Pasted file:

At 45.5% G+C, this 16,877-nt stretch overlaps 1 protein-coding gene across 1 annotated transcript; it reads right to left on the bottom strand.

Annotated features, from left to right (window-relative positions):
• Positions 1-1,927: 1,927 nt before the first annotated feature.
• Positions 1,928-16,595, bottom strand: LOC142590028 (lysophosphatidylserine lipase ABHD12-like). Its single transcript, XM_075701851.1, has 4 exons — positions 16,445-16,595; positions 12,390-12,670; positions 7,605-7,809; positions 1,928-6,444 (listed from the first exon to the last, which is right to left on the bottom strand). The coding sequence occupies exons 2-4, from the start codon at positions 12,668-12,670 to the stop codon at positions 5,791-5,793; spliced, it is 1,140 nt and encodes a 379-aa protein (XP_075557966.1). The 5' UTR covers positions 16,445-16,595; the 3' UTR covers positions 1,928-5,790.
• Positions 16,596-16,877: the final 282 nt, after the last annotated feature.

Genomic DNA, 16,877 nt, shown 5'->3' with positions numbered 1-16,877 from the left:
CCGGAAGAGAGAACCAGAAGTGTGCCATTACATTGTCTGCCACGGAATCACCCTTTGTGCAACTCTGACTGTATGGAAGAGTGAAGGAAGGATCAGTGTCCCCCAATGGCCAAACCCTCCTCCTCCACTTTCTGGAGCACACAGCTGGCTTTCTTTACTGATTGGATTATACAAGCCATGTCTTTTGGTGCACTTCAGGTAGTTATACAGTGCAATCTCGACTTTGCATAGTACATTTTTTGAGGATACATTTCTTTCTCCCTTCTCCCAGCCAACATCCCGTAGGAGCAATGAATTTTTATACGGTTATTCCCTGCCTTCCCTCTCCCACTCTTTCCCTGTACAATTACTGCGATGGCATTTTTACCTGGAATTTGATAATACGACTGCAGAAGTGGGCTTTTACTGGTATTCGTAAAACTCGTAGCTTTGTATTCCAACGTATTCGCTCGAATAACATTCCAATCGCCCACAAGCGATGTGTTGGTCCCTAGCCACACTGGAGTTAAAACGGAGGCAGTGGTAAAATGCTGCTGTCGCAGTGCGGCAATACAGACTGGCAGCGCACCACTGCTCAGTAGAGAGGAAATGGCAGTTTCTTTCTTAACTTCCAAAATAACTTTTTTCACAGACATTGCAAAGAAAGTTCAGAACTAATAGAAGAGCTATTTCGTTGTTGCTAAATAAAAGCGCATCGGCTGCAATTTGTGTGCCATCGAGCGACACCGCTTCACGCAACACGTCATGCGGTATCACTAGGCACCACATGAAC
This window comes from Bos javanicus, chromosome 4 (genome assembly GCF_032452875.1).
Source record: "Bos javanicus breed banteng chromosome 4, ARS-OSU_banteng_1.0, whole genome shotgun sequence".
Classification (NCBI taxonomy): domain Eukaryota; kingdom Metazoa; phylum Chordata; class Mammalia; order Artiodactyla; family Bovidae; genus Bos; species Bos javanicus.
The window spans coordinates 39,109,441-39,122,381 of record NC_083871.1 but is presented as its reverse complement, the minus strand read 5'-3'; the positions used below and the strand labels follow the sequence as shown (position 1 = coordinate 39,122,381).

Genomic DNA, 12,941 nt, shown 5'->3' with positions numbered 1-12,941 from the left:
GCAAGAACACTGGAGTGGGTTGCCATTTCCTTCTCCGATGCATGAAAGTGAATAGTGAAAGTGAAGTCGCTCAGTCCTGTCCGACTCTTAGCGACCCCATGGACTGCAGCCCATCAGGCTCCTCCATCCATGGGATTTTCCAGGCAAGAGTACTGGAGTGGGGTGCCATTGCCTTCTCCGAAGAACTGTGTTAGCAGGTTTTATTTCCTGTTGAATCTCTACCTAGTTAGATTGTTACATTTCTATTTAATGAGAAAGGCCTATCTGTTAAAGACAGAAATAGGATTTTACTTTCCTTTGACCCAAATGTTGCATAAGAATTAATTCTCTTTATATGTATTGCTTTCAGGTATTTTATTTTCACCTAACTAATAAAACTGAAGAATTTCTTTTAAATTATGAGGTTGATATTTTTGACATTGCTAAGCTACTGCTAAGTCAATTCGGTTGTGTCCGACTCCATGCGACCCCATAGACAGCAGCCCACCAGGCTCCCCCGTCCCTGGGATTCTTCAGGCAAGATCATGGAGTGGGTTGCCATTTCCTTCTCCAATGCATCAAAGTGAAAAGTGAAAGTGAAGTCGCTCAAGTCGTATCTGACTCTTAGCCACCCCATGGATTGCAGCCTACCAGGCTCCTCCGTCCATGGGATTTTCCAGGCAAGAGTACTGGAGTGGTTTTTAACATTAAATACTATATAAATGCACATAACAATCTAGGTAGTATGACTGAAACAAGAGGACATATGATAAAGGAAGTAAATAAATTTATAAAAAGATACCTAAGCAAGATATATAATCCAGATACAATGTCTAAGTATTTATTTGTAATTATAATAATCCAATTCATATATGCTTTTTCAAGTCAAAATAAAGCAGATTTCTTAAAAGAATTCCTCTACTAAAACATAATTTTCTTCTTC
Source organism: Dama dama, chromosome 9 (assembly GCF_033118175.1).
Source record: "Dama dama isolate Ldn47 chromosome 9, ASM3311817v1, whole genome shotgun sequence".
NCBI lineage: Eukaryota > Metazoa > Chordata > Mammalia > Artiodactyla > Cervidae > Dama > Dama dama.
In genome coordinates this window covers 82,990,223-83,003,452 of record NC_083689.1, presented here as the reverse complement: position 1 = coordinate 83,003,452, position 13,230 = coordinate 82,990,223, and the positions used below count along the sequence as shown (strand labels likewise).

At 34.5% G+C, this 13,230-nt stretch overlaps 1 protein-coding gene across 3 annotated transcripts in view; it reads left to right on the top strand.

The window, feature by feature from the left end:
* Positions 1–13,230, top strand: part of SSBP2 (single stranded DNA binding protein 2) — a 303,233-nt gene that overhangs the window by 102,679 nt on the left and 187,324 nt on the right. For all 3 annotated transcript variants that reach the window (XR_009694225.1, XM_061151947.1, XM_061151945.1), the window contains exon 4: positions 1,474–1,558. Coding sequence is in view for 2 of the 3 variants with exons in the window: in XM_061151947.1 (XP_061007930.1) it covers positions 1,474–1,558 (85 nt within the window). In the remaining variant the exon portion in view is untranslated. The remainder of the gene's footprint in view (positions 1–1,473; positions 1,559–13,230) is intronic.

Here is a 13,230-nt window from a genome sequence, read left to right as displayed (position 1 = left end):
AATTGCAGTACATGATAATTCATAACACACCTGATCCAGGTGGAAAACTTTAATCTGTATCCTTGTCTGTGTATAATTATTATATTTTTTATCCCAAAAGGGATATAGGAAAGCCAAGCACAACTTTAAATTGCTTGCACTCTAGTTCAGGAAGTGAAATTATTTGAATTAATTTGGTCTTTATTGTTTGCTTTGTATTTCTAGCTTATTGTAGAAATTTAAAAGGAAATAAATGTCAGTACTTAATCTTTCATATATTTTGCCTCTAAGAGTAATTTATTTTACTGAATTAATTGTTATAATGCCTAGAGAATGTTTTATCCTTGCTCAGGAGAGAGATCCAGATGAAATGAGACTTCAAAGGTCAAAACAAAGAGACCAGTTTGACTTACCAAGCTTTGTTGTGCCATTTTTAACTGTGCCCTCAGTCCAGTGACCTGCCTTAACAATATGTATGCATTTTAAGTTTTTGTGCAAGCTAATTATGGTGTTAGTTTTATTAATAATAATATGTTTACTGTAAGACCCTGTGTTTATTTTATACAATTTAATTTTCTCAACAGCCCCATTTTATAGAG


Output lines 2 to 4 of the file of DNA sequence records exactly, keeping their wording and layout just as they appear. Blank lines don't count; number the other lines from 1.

Annotated features, from left to right (window-relative positions):
• Positions 1-1,927: 1,927 nt before the first annotated feature.
• Positions 1,928-16,595, bottom strand: LOC142590028 (lysophosphatidylserine lipase ABHD12-like). Its single transcript, XM_075701851.1, has 4 exons — positions 16,445-16,595; positions 12,390-12,670; positions 7,605-7,809; positions 1,928-6,444 (listed from the first exon to the last, which is right to left on the bottom strand). The coding sequence occupies exons 2-4, from the start codon at positions 12,668-12,670 to the stop codon at positions 5,791-5,793; spliced, it is 1,140 nt and encodes a 379-aa protein (XP_075557966.1). The 5' UTR covers positions 16,445-16,595; the 3' UTR covers positions 1,928-5,790.